Thanks for listening to The Briefing.
I'm really excited about a class I'm going to be teaching at Southern Seminary. It's going to begin on October 8th. It's going to be Preaching and Preachers. We're going to be looking at some of the great preachers of the last several decades, figures who had ranged from Martin Lloyd Jones to John MacArthur, R.C. Sproul, James Montgomery Boice, Sinclair Ferguson, and those who are preaching right now. We're going to be looking at about 20 preachers, and we're going to be watching, listening to one of their sermons. We're going to be understanding the preacher in context. We're going to be considering the preaching methodology, the homiletic that is behind this, the model of biblical exposition. We're going to be tackling some of the biggest issues in preaching these days, and we're going to do so through the fun of watching model preachers preach, and then considering what they tell us. And we'll include figures such as John R.W. Stott, you go down the list. It's going to be an incredible experience and there's still time to register. You register simply by going to sbts.edu/mohlercourse. That's simply sbts.edu/mohlercourse. I'm really looking forward to it. Hope I'll see you there.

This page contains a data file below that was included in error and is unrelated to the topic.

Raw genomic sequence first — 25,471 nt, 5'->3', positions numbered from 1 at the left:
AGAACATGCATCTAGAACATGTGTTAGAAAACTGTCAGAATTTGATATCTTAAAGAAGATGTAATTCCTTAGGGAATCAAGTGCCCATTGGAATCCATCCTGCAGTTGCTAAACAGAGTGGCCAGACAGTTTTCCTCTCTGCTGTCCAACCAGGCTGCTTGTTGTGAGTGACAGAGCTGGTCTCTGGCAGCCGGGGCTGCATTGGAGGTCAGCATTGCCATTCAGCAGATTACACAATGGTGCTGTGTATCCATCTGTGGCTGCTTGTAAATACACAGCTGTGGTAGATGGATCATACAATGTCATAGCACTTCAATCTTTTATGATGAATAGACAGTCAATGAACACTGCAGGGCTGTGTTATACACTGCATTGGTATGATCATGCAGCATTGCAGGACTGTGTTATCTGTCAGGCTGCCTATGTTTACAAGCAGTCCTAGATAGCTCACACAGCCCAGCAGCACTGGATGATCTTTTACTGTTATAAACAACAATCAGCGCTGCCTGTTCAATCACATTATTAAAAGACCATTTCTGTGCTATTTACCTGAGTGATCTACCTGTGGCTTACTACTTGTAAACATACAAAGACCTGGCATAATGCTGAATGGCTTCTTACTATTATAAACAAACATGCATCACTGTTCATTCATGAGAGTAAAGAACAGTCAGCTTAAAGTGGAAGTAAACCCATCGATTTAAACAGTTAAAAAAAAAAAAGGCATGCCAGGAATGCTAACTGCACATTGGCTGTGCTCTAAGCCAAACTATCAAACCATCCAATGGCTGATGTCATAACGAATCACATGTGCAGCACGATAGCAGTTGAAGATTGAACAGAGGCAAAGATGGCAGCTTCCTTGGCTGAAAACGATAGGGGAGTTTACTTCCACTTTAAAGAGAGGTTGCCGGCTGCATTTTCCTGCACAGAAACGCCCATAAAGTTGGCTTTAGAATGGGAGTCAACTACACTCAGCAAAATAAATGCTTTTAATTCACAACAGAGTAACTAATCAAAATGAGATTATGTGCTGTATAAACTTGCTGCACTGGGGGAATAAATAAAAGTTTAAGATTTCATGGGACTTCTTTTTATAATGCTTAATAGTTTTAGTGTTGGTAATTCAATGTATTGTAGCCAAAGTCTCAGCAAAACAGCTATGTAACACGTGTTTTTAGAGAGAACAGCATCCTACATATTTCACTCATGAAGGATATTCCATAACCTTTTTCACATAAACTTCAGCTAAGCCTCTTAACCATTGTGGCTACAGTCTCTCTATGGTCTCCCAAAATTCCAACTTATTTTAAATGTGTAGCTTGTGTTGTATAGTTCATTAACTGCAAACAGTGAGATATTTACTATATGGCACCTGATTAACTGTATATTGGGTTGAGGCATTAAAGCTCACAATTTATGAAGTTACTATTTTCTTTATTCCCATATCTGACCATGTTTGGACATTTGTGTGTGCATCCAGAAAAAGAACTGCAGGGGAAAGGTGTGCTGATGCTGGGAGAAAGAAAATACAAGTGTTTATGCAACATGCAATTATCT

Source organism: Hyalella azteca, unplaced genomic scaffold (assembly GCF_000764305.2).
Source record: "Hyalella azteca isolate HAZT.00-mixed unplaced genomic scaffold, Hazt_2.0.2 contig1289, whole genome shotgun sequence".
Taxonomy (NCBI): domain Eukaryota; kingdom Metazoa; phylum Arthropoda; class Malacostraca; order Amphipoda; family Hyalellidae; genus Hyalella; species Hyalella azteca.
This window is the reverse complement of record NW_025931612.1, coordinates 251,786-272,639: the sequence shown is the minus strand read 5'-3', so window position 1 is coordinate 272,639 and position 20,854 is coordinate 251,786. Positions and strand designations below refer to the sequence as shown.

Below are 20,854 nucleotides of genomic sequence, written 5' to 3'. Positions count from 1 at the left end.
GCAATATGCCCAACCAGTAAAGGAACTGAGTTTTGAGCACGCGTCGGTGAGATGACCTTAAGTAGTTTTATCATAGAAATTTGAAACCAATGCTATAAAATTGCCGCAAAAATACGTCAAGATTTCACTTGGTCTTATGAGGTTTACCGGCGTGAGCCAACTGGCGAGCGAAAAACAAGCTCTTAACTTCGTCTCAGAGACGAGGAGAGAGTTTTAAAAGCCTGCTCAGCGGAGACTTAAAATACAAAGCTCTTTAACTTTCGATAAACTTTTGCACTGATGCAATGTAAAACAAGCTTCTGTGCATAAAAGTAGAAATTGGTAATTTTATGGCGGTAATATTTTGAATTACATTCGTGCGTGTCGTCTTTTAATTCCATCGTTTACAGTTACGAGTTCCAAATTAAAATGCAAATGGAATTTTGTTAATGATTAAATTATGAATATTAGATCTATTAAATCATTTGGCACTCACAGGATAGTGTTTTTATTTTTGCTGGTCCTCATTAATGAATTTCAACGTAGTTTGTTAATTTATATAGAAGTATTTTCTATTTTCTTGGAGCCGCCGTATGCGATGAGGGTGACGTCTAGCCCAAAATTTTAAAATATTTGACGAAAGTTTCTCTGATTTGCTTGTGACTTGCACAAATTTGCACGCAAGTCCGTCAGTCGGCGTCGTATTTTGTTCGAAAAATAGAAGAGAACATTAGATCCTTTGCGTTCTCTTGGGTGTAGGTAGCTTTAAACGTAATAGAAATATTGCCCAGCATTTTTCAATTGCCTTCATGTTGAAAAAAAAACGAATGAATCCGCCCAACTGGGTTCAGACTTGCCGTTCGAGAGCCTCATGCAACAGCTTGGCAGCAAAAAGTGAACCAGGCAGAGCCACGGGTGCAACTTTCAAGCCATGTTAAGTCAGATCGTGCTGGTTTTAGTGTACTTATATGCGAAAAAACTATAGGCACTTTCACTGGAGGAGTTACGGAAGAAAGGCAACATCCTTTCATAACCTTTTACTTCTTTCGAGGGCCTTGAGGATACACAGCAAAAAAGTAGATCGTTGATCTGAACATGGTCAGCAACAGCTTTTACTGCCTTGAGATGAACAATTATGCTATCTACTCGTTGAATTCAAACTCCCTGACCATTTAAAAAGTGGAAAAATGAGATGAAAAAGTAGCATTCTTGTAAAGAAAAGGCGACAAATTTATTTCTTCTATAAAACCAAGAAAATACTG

For more information and resources, go to my website at albertmohler.com. You can follow me on Twitter by going to twitter.com/albertmohler. For information on The Southern Baptist Theological Seminary, go to sbts.edu. For information on Boyce College, just go to boycecollege.com.
I'll meet you again tomorrow for The Briefing.